Even though your pooch may have a voracious appetite for seemingly anything he sees or smells, that doesn't mean that the things he wants are in any way suitable or healthy for him. Chicken skin, for one, is far too fatty for dogs, so keep it far away.
Skin from a chicken, in short, is absolutely not appropriate for your dog. Never allow your pet to consume chicken skin, even if he offers you his cutest puppy dog eyes during dinnertime. The fat content of chicken skin is too high, and can trigger not only tummy distress in dogs, but also pancreatitis, a disorder that results from pancreatic inflammation. Dogs who eat a lot of fattening foods and are overweight are especially susceptible to pancreatitis.
If your hungry and mischievous doggie somehow got his paws and mouth on some chicken skin, be attentive to signs of aforementioned belly discomfort, including watery stools, especially frequent stools and tummy pain. Notify your veterinarian if your poor pet's symptoms are especially long-lasting or intense in nature. Save your dog the hassle of these unpleasant symptoms by keeping chicken skin out of his diet.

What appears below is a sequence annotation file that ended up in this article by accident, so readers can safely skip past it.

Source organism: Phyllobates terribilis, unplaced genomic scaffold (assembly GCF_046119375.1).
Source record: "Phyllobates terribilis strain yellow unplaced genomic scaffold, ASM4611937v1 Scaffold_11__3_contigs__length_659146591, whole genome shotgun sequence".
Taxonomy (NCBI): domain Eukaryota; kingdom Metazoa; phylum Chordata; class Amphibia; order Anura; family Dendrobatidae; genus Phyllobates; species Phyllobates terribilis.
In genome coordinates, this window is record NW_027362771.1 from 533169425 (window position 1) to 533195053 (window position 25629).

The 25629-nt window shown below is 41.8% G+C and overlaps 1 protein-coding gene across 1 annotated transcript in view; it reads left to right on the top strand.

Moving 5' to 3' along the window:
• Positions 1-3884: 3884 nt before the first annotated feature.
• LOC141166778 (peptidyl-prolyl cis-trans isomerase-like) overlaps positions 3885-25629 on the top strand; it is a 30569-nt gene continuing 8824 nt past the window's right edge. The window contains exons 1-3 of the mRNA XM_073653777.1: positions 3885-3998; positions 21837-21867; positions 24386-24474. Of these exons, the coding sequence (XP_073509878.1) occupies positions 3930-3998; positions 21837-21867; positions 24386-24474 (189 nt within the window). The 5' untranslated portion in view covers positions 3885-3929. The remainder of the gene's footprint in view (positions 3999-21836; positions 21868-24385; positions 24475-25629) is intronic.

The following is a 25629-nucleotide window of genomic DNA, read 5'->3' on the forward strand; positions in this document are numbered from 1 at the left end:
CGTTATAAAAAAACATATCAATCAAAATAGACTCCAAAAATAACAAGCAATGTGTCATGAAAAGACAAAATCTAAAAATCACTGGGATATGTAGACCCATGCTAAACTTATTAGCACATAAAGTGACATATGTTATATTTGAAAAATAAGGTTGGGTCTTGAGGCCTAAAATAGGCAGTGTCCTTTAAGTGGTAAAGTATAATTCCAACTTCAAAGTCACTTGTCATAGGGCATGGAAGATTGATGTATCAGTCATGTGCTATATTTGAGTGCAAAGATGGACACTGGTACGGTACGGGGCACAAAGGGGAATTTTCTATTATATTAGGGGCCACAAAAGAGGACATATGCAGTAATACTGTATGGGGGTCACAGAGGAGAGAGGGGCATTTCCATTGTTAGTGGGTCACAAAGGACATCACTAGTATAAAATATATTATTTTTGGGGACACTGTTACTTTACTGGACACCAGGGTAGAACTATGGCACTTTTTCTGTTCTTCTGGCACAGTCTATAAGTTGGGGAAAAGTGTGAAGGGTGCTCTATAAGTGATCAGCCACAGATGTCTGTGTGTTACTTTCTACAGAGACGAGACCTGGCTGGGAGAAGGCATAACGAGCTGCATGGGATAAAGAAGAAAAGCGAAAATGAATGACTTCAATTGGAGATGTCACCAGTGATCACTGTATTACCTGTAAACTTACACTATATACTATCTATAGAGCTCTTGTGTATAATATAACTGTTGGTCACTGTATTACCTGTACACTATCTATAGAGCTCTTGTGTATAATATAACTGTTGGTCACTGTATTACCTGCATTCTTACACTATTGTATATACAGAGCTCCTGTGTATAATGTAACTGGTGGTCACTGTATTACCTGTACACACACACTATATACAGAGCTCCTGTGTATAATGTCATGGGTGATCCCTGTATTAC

For dogs who routinely eat fattening foods such as chicken skin, pancreatitis is a major risk. If you are worried that your pet may be suffering from the disorder, keep your eyes open for any telling indications of it, including feelings of weakness, throwing up, loss of appetite, dehydration, diarrhea, crouched posture, labored breathing, fever and aching of the abdominal region. Take your cutie to the veterinarian to determine whether or not pancreatitis is indeed an issue.
Fatty animal-based products are never a good idea for dogs, so whether chicken skin, turkey skin or even animal fat from a steak, never allow your pet to eat any. On the other hand, lean meats that are fully cooked are generally harmless and appropriate for occasional canine enjoyment. Consult your veterinarian before ever feeding anything new to your fluff ball, however, especially if the food isn't intended exclusively for dogs to eat. Remember, caution and discretion are your friends, so make the most of them.
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